I think things will continue to get more uncomfortable for most of the 3 billion coach pax, as it is very hard on most routes to find an affordable, market-based choice that at least grants you an inch here and there, especially on width.

    • Travelers are driving the push for ever more seats that have less width and pitch – by purchasing the cheapest fare no matter what. It does require that travelers educate themselves about the planes they’ll be on BEFORE they buy the ticket!
      When people stop buying tickets from airlines who are putting 3-3-3 layouts with a 29in pitch into their planes, they will stop doing it…
      Or, the more people are buying Economy Plus with more legroom, or Premium Economy with more width/pitch, the more we will see that differentiation.
      I think it’s already happening with more and more airlines rolling out those premium products. And that’s great: people who want the lowest price and don’t care about how miserable they’ll be can fly Economy- and people who want more space can fly Economy+ – everybody is happy!

  2. malcolm johnson

    Leg room is, for some tall passengers, an important issue. Airlines need to consider having a percentage of seats on every long haul flight available for very tall passengers – over 1.8m or6’2″ who do not fit into regular airline seating.
    An increasing number of passengers are not accommodated in seating legroom – a health related issue as deep vein thrombosis can be caused from cramped seating.
    The focus is always on seat width – certainly important for the obese among us – who can sometimes resolve their obesity without needing an additional seat – those of us who are very tall ( i’m 2m) – cannot do anything about our height.
    Please consider this issue in the recommended distance between seating and the number of available exit/bulk head rows per aircraft – at no additional charge to those who can sit nowhere else.
    Malcolm Johnson

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  4. This all reminds me of the early days of the 787 program, when Boeing talked up 18″ wide seats in an 8 abreast design, and a wide open, arched entry way that looked fantastic in the renderings and early models. Then reality hit when the planes started getting delivered with 17″ wide 9 abreast seats and galleys filling the space of that grand entrance area, so that more seats could fit in the back. Airbus’s own acknowledgement that if a customer pushes for more density, they’ll do it, makes me wonder just how much of this we’ll ever see when the airplanes are delivered. Call me skeptical, but we’ve been down this road before, only to end up disappointed in the end.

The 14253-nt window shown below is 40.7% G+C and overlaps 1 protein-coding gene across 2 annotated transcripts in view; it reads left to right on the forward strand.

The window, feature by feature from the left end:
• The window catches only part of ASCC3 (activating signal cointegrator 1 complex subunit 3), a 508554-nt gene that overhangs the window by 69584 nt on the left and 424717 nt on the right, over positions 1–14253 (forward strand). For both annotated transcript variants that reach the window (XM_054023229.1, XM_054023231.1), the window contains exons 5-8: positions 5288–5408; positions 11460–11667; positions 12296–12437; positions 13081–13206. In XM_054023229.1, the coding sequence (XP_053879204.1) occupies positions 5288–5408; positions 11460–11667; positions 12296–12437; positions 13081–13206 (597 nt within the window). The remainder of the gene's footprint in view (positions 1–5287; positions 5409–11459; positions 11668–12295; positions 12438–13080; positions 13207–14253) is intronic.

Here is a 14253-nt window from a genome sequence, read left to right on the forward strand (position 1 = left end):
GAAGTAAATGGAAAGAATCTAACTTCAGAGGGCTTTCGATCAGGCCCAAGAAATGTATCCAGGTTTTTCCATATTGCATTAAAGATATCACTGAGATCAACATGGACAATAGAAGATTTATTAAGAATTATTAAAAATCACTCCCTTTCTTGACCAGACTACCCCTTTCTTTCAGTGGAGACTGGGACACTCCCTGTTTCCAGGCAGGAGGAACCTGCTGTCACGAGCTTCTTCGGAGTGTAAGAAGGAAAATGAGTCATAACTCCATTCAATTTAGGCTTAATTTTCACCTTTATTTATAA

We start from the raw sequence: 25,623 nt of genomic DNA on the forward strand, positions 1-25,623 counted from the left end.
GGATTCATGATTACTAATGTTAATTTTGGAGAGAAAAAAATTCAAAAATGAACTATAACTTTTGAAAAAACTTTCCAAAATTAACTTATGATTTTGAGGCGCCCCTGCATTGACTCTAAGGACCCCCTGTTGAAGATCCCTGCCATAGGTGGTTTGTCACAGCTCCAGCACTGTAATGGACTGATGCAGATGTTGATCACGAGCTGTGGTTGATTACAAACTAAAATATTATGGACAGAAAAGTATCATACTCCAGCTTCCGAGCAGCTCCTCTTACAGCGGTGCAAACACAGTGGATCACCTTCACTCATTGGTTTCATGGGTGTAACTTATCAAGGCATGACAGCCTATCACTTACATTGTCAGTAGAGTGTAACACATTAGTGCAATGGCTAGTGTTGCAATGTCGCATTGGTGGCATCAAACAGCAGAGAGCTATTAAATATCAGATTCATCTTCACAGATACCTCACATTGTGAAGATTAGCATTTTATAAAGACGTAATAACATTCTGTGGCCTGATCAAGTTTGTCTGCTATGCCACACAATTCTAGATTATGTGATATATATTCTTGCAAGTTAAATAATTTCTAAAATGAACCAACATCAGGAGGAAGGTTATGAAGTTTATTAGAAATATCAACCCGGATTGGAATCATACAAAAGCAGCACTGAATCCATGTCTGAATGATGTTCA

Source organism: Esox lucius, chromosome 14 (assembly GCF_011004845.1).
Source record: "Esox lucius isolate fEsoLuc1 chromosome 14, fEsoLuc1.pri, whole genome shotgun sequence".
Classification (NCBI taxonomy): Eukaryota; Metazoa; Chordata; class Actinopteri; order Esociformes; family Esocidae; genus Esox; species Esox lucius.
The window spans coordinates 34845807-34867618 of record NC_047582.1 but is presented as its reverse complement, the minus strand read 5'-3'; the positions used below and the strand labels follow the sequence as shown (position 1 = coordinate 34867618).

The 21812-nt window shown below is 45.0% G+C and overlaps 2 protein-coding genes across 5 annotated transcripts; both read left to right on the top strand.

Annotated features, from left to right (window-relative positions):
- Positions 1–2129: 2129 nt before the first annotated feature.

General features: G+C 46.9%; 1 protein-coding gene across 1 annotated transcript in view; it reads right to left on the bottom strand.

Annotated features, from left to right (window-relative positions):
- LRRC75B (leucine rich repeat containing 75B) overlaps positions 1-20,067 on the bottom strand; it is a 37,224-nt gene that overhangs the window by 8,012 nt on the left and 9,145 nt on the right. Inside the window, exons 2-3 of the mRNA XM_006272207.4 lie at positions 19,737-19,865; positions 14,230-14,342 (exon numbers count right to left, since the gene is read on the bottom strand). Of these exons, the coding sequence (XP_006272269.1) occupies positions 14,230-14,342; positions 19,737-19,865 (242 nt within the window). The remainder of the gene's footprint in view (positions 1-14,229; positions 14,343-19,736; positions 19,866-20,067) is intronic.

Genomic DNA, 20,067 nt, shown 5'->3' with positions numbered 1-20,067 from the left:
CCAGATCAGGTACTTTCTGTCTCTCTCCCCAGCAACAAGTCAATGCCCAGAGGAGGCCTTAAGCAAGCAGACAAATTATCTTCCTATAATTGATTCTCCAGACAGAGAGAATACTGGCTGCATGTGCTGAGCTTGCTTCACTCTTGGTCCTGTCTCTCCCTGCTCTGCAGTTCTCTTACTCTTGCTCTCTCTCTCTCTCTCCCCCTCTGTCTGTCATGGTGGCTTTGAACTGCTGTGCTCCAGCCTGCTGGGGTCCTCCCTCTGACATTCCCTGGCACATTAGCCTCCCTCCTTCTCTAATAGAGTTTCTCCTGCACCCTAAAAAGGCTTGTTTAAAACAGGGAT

• Seth Miller

      I completely agree with the skepticism, except that for now airlines are still taking them with the 8-abreast config. That will change eventually, I’m sure, at least for the LCCs or some in Asia where the ceo models are already 9-abreast. But Airbus also claims that the CASM numbers are sufficiently low at 8-abreast that the airlines do not need to go to 9. That said, airlines are renown for squeezing margins ever tighter when they think they can get away with it, so….

  5. Fergal

    I think airline should have a 3-3-3 layout on the back of the plane (door 3-4), and assign budget prices to these seats, with luggage/food etc. Included or as add-on, and as such become kore hybridized offering LCC areas on their fleets. Doors 2-3 offer a combo of premium econ and/or extra legroom 2-4-2 cabins, as well as std 2-4-2 econ legroom.

    The reason is the disparity with what a customer pays versus what they get in economy .

    Currently you can pay $500 or $1500 for the same product in econ. Most passengers will be happy with their ‘seat’ if they know what they are getting (and get it) for the price they actually pay. You want to ‘get their’… Sit in the back… You want width… Sit in the middle… You want width and leg space… Front of middle… Etc.

    • Seth Miller

      This is definitely a possibility as airlines move to differentiate more and more within the same fuselage. We’ll have to see if a carrier takes to the idea.